I’ve always loved gerberas – you know, those great big gorgeous daisy-like flowers with seemingly a zillion petals – now I have even more reason for filling my home with their glorious color (not to mention an excellent excuse for my husband when he looks at my exhorbitant nursery expenditure).
We know that the quality of the food we eat is vital to our wellbeing – just as we know that the quality of the air we breathe can have a significant impact on our health.
While we can easily make dietary modifications, what can we do to improve the purity of what we breathe? The answer is air-filtering houseplants.
Not just any houseplants, however. In its Clean Air Study, NASA identified a number of plants which can produce significant oxygen level improvements. With these plants in your home, you can increase blood oxygen levels by 1% in 10 hours – not bad. They have the ability to reduce headaches, eye irritation, asthma and assorted respiratory problems.
A few of the friendly houseplants include:
- Snake plant – otherwise known as mother-in-law’s tongue (Sansevieria trifasciata ‘Laurentii’). This converts CO2 into oxygen at night.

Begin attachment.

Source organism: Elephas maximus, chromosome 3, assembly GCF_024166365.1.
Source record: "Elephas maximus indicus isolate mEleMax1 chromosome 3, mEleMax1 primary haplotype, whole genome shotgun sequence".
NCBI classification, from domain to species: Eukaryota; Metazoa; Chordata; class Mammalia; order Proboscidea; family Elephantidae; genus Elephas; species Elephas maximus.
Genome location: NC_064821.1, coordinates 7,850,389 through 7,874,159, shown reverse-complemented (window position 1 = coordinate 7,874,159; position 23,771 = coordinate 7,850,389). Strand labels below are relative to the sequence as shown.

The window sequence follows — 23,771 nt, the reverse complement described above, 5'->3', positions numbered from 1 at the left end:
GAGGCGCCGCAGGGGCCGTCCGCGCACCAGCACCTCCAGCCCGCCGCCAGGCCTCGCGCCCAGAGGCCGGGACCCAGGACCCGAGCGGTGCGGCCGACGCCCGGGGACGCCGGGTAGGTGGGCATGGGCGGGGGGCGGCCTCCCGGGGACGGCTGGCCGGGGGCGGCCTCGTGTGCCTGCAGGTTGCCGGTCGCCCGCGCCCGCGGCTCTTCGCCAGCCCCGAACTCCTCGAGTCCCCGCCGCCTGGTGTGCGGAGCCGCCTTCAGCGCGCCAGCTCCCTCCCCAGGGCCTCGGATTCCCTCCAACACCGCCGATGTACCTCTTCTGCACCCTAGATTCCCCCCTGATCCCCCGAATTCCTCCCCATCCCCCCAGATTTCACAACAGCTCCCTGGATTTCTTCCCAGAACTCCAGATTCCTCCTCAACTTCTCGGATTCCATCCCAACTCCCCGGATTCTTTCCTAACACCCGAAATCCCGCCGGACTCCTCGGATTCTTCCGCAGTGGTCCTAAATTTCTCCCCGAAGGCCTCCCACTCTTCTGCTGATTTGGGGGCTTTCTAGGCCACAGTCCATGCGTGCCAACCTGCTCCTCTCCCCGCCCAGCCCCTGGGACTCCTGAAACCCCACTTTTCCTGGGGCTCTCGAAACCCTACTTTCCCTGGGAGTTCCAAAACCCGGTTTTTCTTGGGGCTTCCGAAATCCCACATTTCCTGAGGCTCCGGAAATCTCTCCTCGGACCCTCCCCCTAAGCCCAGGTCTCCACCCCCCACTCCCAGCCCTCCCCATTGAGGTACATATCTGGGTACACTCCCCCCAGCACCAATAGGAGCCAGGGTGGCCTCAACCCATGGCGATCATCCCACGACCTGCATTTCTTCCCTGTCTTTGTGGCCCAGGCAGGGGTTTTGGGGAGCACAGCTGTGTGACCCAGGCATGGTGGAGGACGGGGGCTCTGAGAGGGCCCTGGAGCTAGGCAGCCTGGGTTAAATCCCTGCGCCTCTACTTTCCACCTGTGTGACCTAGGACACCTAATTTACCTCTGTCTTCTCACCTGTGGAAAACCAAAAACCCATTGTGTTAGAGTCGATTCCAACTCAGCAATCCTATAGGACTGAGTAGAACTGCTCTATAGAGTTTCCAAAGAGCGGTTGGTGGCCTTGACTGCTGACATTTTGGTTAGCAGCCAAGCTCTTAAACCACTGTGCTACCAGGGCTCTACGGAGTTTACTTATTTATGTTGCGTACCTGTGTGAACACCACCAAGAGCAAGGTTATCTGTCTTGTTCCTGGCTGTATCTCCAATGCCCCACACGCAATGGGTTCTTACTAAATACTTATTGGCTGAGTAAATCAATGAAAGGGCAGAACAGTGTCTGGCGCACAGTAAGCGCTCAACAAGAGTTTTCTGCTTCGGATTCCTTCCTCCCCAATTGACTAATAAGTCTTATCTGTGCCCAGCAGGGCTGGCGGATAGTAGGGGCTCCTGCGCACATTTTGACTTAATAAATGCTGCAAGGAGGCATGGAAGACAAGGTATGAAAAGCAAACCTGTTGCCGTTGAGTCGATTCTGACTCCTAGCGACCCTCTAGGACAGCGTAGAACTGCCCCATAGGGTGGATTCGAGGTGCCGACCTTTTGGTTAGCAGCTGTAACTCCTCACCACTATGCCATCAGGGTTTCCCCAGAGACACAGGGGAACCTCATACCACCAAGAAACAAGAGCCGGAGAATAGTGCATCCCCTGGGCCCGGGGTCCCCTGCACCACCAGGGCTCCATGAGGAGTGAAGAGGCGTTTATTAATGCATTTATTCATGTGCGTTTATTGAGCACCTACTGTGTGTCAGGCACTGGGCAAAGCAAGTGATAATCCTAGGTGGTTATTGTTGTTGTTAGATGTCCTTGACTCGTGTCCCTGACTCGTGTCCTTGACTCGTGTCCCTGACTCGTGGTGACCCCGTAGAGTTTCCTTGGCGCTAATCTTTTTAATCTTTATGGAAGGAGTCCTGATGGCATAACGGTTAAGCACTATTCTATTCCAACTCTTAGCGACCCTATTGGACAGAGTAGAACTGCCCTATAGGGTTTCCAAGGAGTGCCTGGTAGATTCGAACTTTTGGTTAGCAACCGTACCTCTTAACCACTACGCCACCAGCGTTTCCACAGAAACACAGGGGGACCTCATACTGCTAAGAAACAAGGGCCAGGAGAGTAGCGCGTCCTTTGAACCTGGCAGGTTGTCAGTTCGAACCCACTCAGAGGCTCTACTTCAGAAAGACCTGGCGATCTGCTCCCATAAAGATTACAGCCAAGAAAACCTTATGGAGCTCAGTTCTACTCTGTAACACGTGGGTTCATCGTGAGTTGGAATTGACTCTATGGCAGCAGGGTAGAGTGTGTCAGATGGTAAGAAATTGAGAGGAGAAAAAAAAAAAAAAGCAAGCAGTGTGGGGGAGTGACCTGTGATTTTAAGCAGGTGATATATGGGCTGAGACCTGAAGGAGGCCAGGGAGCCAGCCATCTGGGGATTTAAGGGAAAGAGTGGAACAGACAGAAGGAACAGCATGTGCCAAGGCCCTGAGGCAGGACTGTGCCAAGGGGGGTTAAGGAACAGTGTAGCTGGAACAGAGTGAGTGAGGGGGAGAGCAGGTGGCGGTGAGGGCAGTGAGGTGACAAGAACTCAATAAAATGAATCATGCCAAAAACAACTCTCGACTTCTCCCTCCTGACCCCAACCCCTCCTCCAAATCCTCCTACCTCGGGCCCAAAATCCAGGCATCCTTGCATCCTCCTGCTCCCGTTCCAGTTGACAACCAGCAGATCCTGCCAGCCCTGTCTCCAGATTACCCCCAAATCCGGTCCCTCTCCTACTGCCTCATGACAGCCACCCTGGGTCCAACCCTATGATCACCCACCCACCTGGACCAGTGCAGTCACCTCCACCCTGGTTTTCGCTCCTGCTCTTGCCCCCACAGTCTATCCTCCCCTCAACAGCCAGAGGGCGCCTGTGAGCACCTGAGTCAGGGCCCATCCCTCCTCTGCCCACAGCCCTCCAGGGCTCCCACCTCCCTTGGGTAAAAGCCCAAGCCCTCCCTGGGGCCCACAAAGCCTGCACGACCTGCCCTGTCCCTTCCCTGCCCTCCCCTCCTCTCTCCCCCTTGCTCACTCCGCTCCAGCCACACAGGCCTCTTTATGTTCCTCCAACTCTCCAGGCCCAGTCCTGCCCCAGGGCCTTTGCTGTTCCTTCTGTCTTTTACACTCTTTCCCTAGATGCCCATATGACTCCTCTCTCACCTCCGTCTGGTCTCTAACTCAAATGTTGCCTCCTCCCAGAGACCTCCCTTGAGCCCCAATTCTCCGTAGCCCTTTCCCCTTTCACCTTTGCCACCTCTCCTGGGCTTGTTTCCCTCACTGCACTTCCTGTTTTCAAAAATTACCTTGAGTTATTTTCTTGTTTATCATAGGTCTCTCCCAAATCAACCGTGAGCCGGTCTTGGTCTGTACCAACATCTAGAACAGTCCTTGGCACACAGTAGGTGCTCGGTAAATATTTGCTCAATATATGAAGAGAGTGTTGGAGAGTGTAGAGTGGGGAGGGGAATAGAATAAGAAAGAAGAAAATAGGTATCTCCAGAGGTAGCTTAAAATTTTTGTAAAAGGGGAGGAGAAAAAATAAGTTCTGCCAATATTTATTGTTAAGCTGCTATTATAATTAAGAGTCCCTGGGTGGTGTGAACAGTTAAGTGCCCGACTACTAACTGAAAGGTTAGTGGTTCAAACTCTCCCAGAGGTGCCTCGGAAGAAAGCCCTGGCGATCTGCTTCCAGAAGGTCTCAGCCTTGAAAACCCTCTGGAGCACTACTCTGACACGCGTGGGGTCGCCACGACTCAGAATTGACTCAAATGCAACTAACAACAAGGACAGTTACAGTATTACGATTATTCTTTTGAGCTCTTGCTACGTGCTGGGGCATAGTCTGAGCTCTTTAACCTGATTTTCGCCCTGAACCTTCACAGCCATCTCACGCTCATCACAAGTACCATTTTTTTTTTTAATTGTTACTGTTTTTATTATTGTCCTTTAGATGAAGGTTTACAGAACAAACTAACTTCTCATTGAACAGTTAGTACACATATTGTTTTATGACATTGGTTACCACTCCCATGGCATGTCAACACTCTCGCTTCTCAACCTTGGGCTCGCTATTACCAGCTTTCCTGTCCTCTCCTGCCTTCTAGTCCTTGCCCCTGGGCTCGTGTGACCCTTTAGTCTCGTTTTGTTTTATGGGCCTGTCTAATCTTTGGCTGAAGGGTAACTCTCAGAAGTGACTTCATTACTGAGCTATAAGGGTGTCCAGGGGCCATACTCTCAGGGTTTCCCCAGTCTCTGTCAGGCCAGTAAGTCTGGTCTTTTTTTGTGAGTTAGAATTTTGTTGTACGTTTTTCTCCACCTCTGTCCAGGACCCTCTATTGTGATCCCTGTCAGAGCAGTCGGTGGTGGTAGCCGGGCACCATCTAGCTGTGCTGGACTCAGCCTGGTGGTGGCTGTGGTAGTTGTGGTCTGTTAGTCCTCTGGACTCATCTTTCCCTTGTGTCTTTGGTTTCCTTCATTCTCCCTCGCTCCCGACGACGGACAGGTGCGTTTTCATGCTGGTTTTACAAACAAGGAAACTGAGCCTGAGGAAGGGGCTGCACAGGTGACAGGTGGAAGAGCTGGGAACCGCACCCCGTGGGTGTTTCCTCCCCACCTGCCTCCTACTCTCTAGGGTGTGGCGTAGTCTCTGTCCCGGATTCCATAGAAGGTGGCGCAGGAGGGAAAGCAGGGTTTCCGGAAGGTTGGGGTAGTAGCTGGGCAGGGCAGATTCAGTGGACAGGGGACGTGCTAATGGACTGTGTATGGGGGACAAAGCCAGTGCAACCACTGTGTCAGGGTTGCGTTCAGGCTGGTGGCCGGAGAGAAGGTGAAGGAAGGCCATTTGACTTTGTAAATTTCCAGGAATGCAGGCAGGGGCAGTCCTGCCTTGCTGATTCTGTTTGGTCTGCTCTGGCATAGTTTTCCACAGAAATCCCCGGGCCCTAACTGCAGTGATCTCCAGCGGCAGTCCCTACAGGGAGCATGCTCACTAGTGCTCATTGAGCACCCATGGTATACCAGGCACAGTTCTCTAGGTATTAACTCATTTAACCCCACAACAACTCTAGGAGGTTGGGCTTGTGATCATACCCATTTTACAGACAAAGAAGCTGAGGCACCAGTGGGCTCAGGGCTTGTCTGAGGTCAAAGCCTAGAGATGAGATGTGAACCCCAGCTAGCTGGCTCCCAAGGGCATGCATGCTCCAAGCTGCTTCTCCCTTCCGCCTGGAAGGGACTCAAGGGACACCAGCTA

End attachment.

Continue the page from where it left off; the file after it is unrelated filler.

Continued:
- Areca Palm – (Chrysalidocarpus lutescens). This removes CO2 and converts it into oxygen during the day.
- Devil’s Ivy – aka Golden Pothos -(Scindapsus aures or Epipremnum aureum). This removes formaldehyde and other chemicals from your air.
Other air-friendly plants include English Ivy and Red-Edged Dracena (help remove xylene and toluene).
Pot Mum (Florist’s Chrysanthemum), the Peace Lily and my favorite – the Gerbera daisy – all help remove benzene, formaldehyde and trichlorethylene.
So, how many do you need? NASA recommends 15-18 good-sized houseplants in 20cm pots (exposed surface soil is also important) in a 170 sq metre home.
Hmmm … that’s a lot of gerberas … I love it!
Click here if you would like to read more about air filtering plants.